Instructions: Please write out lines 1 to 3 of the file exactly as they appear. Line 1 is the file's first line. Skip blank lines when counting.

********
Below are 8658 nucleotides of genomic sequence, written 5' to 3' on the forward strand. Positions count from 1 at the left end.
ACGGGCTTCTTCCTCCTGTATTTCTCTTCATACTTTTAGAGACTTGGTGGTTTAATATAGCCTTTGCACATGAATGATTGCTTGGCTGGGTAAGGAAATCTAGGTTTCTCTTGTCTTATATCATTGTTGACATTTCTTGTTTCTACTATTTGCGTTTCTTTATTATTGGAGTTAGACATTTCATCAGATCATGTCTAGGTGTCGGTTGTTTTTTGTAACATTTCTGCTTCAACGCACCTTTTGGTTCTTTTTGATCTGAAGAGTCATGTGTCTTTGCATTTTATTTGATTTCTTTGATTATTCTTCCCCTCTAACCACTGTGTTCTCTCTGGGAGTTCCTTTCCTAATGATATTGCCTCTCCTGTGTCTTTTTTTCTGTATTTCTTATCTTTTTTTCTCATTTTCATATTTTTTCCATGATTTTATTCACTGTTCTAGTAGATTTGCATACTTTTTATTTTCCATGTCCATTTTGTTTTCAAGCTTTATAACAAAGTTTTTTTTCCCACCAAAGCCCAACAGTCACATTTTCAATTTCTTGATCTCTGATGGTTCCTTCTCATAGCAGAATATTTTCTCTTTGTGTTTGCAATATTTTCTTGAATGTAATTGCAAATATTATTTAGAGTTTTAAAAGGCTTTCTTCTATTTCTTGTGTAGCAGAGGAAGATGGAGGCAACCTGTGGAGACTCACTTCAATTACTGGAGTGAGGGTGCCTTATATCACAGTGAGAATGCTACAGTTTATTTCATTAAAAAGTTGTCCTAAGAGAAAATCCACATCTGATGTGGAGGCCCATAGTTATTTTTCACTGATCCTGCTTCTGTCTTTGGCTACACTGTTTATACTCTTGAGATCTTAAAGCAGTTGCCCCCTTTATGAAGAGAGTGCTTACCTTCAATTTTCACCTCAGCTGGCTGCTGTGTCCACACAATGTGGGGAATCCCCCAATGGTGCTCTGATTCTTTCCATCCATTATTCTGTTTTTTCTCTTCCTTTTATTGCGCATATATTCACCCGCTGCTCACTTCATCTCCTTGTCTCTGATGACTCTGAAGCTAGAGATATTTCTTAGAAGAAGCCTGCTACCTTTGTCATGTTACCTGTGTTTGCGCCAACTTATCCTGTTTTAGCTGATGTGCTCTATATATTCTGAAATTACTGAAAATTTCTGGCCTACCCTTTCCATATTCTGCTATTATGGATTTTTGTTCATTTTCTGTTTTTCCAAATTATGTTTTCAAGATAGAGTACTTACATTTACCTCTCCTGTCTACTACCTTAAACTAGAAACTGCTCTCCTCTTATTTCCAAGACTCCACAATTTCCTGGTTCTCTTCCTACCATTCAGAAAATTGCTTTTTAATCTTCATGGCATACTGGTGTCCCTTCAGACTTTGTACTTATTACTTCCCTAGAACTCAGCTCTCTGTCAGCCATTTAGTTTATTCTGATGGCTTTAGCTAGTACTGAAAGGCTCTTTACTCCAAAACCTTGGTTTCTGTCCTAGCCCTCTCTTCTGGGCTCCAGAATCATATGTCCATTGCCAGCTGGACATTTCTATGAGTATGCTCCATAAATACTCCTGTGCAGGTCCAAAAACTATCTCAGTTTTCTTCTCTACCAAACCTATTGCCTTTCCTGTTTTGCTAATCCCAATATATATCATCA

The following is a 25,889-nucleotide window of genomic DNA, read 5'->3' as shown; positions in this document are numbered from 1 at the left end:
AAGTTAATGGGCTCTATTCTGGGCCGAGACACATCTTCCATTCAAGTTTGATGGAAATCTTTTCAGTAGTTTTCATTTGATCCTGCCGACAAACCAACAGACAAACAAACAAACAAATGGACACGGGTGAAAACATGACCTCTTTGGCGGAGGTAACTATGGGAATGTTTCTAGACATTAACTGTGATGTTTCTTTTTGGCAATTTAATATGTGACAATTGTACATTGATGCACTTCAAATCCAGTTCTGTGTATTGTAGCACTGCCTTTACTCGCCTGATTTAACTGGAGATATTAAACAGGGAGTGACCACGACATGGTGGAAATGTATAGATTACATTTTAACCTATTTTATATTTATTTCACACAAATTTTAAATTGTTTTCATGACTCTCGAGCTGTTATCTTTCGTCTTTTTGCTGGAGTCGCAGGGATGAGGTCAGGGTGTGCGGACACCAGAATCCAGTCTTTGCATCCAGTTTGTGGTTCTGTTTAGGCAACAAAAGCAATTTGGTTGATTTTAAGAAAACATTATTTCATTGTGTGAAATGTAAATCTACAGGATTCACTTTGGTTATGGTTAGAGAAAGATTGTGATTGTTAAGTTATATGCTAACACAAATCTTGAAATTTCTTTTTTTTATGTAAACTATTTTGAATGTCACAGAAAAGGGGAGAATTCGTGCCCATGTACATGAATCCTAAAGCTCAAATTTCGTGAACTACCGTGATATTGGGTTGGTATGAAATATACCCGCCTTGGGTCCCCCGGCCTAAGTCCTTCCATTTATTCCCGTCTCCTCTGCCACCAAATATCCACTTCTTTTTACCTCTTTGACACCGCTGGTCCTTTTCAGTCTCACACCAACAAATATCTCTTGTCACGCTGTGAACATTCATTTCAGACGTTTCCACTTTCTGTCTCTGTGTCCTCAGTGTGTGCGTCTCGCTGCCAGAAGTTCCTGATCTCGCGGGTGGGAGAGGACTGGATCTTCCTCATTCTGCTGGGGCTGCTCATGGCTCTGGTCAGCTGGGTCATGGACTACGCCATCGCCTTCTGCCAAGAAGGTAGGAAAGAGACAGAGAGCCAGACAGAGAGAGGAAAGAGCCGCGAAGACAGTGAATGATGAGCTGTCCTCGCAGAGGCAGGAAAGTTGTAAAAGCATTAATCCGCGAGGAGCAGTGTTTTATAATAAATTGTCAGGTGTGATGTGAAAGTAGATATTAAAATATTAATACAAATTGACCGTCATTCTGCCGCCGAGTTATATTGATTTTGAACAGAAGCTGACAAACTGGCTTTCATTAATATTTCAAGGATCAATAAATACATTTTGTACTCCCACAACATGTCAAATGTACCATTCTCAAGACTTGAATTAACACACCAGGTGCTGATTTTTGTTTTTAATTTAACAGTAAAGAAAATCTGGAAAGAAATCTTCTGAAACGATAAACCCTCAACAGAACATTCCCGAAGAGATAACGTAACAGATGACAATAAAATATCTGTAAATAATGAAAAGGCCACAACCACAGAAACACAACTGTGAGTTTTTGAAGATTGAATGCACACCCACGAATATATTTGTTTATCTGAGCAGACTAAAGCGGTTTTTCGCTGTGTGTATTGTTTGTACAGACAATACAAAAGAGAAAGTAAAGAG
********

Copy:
Below are 8658 nucleotides of genomic sequence, written 5' to 3' on the forward strand. Positions count from 1 at the left end.
ACGGGCTTCTTCCTCCTGTATTTCTCTTCATACTTTTAGAGACTTGGTGGTTTAATATAGCCTTTGCACATGAATGATTGCTTGGCTGGGTAAGGAAATCTAGGTTTCTCTTGTCTTATATCATTGTTGACATTTCTTGTTTCTACTATTTGCGTTTCTTTATTATTGGAGTTAGACATTTCATCAGATCATGTCTAGGTGTCGGTTGTTTTTTGTAACATTTCTGCTTCAACGCACCTTTTGGTTCTTTTTGATCTGAAGAGTCATGTGTCTTTGCATTTTATTTGATTTCTTTGATTATTCTTCCCCTCTAACCACTGTGTTCTCTCTGGGAGTTCCTTTCCTAATGATATTGCCTCTCCTGTGTCTTTTTTTCTGTATTTCTTATCTTTTTTTCTCATTTTCATATTTTTTCCATGATTTTATTCACTGTTCTAGTAGATTTGCATACTTTTTATTTTCCATGTCCATTTTGTTTTCAAGCTTTATAACAAAGTTTTTTTTCCCACCAAAGCCCAACAGTCACATTTTCAATTTCTTGATCTCTGATGGTTCCTTCTCATAGCAGAATATTTTCTCTTTGTGTTTGCAATATTTTCTTGAATGTAATTGCAAATATTATTTAGAGTTTTAAAAGGCTTTCTTCTATTTCTTGTGTAGCAGAGGAAGATGGAGGCAACCTGTGGAGACTCACTTCAATTACTGGAGTGAGGGTGCCTTATATCACAGTGAGAATGCTACAGTTTATTTCATTAAAAAGTTGTCCTAAGAGAAAATCCACATCTGATGTGGAGGCCCATAGTTATTTTTCACTGATCCTGCTTCTGTCTTTGGCTACACTGTTTATACTCTTGAGATCTTAAAGCAGTTGCCCCCTTTATGAAGAGAGTGCTTACCTTCAATTTTCACCTCAGCTGGCTGCTGTGTCCACACAATGTGGGGAATCCCCCAATGGTGCTCTGATTCTTTCCATCCATTATTCTGTTTTTTCTCTTCCTTTTATTGCGCATATATTCACCCGCTGCTCACTTCATCTCCTTGTCTCTGATGACTCTGAAGCTAGAGATATTTCTTAGAAGAAGCCTGCTACCTTTGTCATGTTACCTGTGTTTGCGCCAACTTATCCTGTTTTAGCTGATGTGCTCTATATATTCTGAAATTACTGAAAATTTCTGGCCTACCCTTTCCATATTCTGCTATTATGGATTTTTGTTCATTTTCTGTTTTTCCAAATTATGTTTTCAAGATAGAGTACTTACATTTACCTCTCCTGTCTACTACCTTAAACTAGAAACTGCTCTCCTCTTATTTCCAAGACTCCACAATTTCCTGGTTCTCTTCCTACCATTCAGAAAATTGCTTTTTAATCTTCATGGCATACTGGTGTCCCTTCAGACTTTGTACTTATTACTTCCCTAGAACTCAGCTCTCTGTCAGCCATTTAGTTTATTCTGATGGCTTTAGCTAGTACTGAAAGGCTCTTTACTCCAAAACCTTGGTTTCTGTCCTAGCCCTCTCTTCTGGGCTCCAGAATCATATGTCCATTGCCAGCTGGACATTTCTATGAGTATGCTCCATAAATACTCCTGTGCAGGTCCAAAAACTATCTCAGTTTTCTTCTCTACCAAACCTATTGCCTTTCCTGTTTTGCTAATCCCAATATATATCATCA

The following is a 25,889-nucleotide window of genomic DNA, read 5'->3' as shown; positions in this document are numbered from 1 at the left end: